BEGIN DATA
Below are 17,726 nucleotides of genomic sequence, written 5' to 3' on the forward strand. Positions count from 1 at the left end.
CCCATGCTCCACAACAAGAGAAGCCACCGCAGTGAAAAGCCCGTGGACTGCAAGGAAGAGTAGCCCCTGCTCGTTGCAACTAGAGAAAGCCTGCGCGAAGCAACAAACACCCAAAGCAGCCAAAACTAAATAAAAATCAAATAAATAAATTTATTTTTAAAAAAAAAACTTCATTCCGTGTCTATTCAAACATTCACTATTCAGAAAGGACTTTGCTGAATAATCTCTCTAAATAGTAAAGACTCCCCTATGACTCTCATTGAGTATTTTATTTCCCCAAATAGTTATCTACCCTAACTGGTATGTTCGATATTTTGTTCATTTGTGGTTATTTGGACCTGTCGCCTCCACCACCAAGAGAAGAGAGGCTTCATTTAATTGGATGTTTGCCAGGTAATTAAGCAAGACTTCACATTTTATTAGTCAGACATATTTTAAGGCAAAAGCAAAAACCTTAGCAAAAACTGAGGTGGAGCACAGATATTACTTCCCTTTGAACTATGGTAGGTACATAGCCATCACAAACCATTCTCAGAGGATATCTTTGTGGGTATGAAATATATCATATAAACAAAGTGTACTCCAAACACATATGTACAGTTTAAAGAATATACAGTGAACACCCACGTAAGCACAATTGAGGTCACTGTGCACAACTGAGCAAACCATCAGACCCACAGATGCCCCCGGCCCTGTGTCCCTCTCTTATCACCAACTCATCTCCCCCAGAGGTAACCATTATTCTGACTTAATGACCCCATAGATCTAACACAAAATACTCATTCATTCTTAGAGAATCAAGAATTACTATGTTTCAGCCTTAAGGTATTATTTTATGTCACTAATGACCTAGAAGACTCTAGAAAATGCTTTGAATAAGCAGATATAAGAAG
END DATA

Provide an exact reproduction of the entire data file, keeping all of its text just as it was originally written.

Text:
Below are 17,726 nucleotides of genomic sequence, written 5' to 3' on the forward strand. Positions count from 1 at the left end.
CCCATGCTCCACAACAAGAGAAGCCACCGCAGTGAAAAGCCCGTGGACTGCAAGGAAGAGTAGCCCCTGCTCGTTGCAACTAGAGAAAGCCTGCGCGAAGCAACAAACACCCAAAGCAGCCAAAACTAAATAAAAATCAAATAAATAAATTTATTTTTAAAAAAAAAACTTCATTCCGTGTCTATTCAAACATTCACTATTCAGAAAGGACTTTGCTGAATAATCTCTCTAAATAGTAAAGACTCCCCTATGACTCTCATTGAGTATTTTATTTCCCCAAATAGTTATCTACCCTAACTGGTATGTTCGATATTTTGTTCATTTGTGGTTATTTGGACCTGTCGCCTCCACCACCAAGAGAAGAGAGGCTTCATTTAATTGGATGTTTGCCAGGTAATTAAGCAAGACTTCACATTTTATTAGTCAGACATATTTTAAGGCAAAAGCAAAAACCTTAGCAAAAACTGAGGTGGAGCACAGATATTACTTCCCTTTGAACTATGGTAGGTACATAGCCATCACAAACCATTCTCAGAGGATATCTTTGTGGGTATGAAATATATCATATAAACAAAGTGTACTCCAAACACATATGTACAGTTTAAAGAATATACAGTGAACACCCACGTAAGCACAATTGAGGTCACTGTGCACAACTGAGCAAACCATCAGACCCACAGATGCCCCCGGCCCTGTGTCCCTCTCTTATCACCAACTCATCTCCCCCAGAGGTAACCATTATTCTGACTTAATGACCCCATAGATCTAACACAAAATACTCATTCATTCTTAGAGAATCAAGAATTACTATGTTTCAGCCTTAAGGTATTATTTTATGTCACTAATGACCTAGAAGACTCTAGAAAATGCTTTGAATAAGCAGATATAAGAAG